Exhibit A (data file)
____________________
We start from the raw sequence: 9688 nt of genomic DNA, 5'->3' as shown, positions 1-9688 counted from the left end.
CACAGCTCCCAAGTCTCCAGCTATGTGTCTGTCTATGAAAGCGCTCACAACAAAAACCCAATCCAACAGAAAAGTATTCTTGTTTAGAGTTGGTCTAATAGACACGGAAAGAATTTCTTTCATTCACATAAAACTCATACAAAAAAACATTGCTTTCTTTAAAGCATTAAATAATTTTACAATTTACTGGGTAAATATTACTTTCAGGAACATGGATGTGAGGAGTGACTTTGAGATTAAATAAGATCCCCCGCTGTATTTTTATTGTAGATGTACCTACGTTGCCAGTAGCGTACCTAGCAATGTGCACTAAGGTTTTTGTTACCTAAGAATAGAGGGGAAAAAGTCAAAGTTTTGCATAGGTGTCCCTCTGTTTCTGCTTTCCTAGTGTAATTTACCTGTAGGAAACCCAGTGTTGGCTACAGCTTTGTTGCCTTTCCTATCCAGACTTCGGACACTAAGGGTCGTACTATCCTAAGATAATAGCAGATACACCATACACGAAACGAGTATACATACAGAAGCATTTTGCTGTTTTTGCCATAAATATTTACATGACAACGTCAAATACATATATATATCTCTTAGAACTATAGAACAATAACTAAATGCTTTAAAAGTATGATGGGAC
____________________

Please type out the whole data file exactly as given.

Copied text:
We start from the raw sequence: 9688 nt of genomic DNA, 5'->3' as shown, positions 1-9688 counted from the left end.
CACAGCTCCCAAGTCTCCAGCTATGTGTCTGTCTATGAAAGCGCTCACAACAAAAACCCAATCCAACAGAAAAGTATTCTTGTTTAGAGTTGGTCTAATAGACACGGAAAGAATTTCTTTCATTCACATAAAACTCATACAAAAAAACATTGCTTTCTTTAAAGCATTAAATAATTTTACAATTTACTGGGTAAATATTACTTTCAGGAACATGGATGTGAGGAGTGACTTTGAGATTAAATAAGATCCCCCGCTGTATTTTTATTGTAGATGTACCTACGTTGCCAGTAGCGTACCTAGCAATGTGCACTAAGGTTTTTGTTACCTAAGAATAGAGGGGAAAAAGTCAAAGTTTTGCATAGGTGTCCCTCTGTTTCTGCTTTCCTAGTGTAATTTACCTGTAGGAAACCCAGTGTTGGCTACAGCTTTGTTGCCTTTCCTATCCAGACTTCGGACACTAAGGGTCGTACTATCCTAAGATAATAGCAGATACACCATACACGAAACGAGTATACATACAGAAGCATTTTGCTGTTTTTGCCATAAATATTTACATGACAACGTCAAATACATATATATATCTCTTAGAACTATAGAACAATAACTAAATGCTTTAAAAGTATGATGGGAC